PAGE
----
Joseph of Arimathea
The Rev’d Charles Everson
St. Mary’s Episcopal Church
August 1, 2022
Today, we commemorate Joseph of Arimathea. All that we know of him comes from the narratives of the burial of Jesus in the Gospels. Though John speaks of Joseph as a secret disciple of our Lord, and associates him with Nicodemus, another member of the Jewish Sanhedrin who was drawn to Jesus, we know nothing of any further activity of these men in the early Christian community.
Later, however, legends developed about their leadership in the Church. One of the more enduring is the story of Joseph’s coming to the ancient Church of Glastonbury in southwest England and bringing with him the Holy Grail, the cup used at the Last Supper which Joseph had used to catch some of Christ’s blood at his crucifixion. According to the Arthurian legends dating to the 13th century, Joseph died in England, and his eldest son Josephus became the island’s spiritual leader while his younger son Galahad took charge of secular duties. Before he died, Josephus passed the Grail to his nephew Alan and his descendants. Galahad’s grandson, named Galahad after him, is the one we know as Sir Galahad the Chaste.
Galahad was said to be the greatest knight ever, and his virginity is often seen to be the key to his perfection. In other words, he’s the perfect knight because he’s a virgin. Galahad can defeat any enemy who comes before him, and even at an extremely young age, surpasses his father, in terms of strength, chivalry, and ability. Galahad receives the Perilous Seat at the Round Table, which is destined to belong to the greatest knight, who would be the one to end the Grail quests; if anyone else tried to sit there, they would find themselves in peril. Galahad is the only knight who can draw the Sword in the Stone as he is the only knight worthy enough.
Let’s be clear. This is a lovely story, but it is lore, and we have no written documentation of it before the 13th century. But it is holy lore. One of the more recent scholarly works on the Holy Grail, written by Richard Barber, argues that the Grail legend is connected to the introduction of "more ceremony and mysticism" surrounding the sacrament of the Eucharist in the High Middle Ages, proposing that the first Grail stories may have been connected to the "renewal in this traditional sacrament".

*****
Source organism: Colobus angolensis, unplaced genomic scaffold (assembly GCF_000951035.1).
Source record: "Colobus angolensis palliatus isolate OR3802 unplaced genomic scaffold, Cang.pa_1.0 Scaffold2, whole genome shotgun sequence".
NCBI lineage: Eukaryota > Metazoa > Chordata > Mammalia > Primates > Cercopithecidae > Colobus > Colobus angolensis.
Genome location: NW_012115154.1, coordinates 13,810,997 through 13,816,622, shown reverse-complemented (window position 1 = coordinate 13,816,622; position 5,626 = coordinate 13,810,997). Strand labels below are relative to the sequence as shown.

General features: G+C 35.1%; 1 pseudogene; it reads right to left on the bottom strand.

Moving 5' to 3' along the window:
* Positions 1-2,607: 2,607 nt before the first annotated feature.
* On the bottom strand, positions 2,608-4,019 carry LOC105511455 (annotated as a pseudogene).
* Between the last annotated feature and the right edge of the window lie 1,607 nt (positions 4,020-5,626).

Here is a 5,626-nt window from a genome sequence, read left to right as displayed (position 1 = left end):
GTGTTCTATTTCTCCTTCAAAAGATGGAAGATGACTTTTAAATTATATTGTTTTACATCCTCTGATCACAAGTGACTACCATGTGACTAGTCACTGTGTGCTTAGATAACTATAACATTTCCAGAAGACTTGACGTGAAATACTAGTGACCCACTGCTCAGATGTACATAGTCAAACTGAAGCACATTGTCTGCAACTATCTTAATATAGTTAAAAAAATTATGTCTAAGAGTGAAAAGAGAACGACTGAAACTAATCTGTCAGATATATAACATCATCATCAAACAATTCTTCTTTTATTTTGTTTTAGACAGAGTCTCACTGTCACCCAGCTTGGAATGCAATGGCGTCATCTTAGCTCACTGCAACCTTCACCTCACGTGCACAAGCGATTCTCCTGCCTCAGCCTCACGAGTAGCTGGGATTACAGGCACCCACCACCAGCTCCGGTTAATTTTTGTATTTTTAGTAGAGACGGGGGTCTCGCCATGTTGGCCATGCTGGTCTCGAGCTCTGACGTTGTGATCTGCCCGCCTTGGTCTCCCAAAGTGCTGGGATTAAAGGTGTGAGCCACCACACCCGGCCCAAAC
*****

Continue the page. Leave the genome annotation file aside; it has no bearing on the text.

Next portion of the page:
That leads us to this stained-glass window right over here of the likely fictional figure of St. Galahad the Chaste. If you haven’t seen it, please come up and take a peek after Mass. It was given by Fr. Edwin Merrill in 1921 and dedicated to a Ralph Albert Parker, and “old college chum”. Fr. Merrill was rector of St. Mary’s from 1918-1953 (35 years!), and his portrait at a much later age is right back there. After completing his first year of seminary at the age of 27, like many young people do, he and Mr. Parker traveled on foot throughout Western Europe for about five months. Mr. Parker later married and Merrill of course finished seminary and was ordained priest. In 1919, the year after Fr. Merrill arrived here, Mr. Parker died of typhoid fever at the age of 32, leaving a widow and one-year-old daughter.
Fr. Merrill was the last “bachelor priest” of St. Mary’s. A story has developed over the years that Fr. Merrill and Mr. Parker were lovers, but let’s be clear. This is a lovely story, but it is lore. But I think it is holy lore. What we know is that they went to college together and were friends, and that they were so close that Parker’s death in 1919 spurred Fr. Merrill to commission this window, with Sir Galahad gazing at the enter of the altar where I will elevate the chalice in a moment. The inscription at the bottom says, “I, Galahad, have seen the Holy Grail. Let us press forward.”
Joseph of Arimathea probably never visited England during his lifetime. But the holy lore that developed over a thousand years after his death is ever present here at St. Mary’s. As we receive communion today, consecrated upon the same altar where Fr. Edwin Merrill celebrated Mass literally thousands of times, let us give thanks for his friendship with Ralph Albert Parker, no matter the precise nature of their relationship. For the fruits of that relationship continue to remind all who see this window that the bravest knight in all of Christendom has found the true Grail, the prize beyond all measure. That prize is nothing other than Jesus Christ in the Most Holy Sacrament of the Altar. Amen.
 Barber, Richard. The Holy Grail: Imagination and Belief. Harvard University Press, 2004.
The sermons preached at St. Mary's Episcopal Church, Kansas City, are posted here!